Russia’s Oppression of Crypto-Currency
Russia until now, had been following the China approach. Be vague by banning the currency and then unbanning it. This keeps bitcoiners guessing and scared – buying regulators time as they try to find ways to regulate the unregulatable. Remember this is the same government who put a $100,000 bounty for anyone who could take down Tor. They are not exactly sleuths when it comes to technology or how to stop it. With the reversal of this past ban things look like they were starting to turn around for Bitcoin in the former Soviet Union, but since that time it has gotten much worse.
Russia Is Going To Ban Bitcoin, Again!
The Russian government took back their ban on crypto-currency but they are going to bring it back in 2015. Until now, it looked like Bitcoin’s stance in Russia was improving. During this time, the Central Bank of Russia did issue a warning against bitcoin, an improvement over a ban nonetheless. Now Russia is going to be attacking crypto-currency in more ways than just simply banning it.
All Media About Bitcoin Is Banned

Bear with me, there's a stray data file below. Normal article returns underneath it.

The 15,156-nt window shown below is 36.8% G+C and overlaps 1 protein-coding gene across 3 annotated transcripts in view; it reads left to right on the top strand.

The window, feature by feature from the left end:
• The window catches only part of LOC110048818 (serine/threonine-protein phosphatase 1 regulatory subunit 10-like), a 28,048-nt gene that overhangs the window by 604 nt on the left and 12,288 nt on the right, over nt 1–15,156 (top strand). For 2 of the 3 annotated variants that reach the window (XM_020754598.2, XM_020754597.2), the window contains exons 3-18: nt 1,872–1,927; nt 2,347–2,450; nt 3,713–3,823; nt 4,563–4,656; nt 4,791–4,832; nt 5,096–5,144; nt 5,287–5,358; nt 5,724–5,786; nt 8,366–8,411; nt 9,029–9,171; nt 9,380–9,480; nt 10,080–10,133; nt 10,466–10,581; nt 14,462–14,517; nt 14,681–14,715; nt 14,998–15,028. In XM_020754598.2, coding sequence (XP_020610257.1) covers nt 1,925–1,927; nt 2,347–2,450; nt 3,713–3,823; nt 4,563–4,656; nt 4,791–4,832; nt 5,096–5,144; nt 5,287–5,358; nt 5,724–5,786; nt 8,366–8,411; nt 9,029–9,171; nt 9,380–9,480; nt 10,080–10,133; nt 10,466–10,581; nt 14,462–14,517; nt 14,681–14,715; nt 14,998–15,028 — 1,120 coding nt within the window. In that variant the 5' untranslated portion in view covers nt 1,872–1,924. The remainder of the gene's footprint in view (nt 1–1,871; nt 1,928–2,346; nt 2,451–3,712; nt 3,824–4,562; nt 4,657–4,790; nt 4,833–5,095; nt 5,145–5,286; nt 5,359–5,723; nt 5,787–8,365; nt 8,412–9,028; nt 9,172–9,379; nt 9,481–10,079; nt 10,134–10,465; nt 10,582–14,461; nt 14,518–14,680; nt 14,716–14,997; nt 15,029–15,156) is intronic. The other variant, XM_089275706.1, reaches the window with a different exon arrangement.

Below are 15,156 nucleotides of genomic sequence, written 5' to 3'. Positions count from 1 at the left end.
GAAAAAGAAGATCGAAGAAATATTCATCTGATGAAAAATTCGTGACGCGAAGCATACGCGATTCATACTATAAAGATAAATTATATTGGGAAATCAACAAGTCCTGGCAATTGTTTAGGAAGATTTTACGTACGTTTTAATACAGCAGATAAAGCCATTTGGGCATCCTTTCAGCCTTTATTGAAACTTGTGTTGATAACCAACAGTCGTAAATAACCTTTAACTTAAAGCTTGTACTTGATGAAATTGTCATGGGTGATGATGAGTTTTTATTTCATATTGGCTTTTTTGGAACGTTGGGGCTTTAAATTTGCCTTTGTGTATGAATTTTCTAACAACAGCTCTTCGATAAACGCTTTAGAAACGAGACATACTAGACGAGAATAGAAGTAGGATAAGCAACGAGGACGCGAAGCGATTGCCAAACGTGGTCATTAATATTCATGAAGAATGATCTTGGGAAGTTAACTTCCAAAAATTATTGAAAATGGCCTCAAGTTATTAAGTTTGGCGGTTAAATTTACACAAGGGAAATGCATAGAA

Any form of media – forums, website, books, magazines, documentaries, etc. that contain information about crypto-currency will be banned. I mean this such an aggressive step it is almost hard to believe. This was issued by Russia’s media ministry earlier this week.
Fines for Crypto-Currency Use
The Russian government is also creating plans to punish crypto-currency use and creation. So far there are three fines – $1260 for individual, $1520 for officials, $25,200 for business. These are some harsh fees for dealing in some magical internet money. This will likely get worse as Russia moves forward.
Black Market Solutions
Russia’s moves are disappointing, but all this does is create opportunities for the deep web. When governments ban, black markets provide. Here are some possible ways the black market can overcome these restrictions.
Behind the Hidden Layer
The forums,and other sources of Russian crypto-currency information will not be shut down but instead it will move from a .com address to a .onion. These forums will thrive on the deep web! This allows the forums to avoid government oppression and be able to talk freely as they will be anonymous.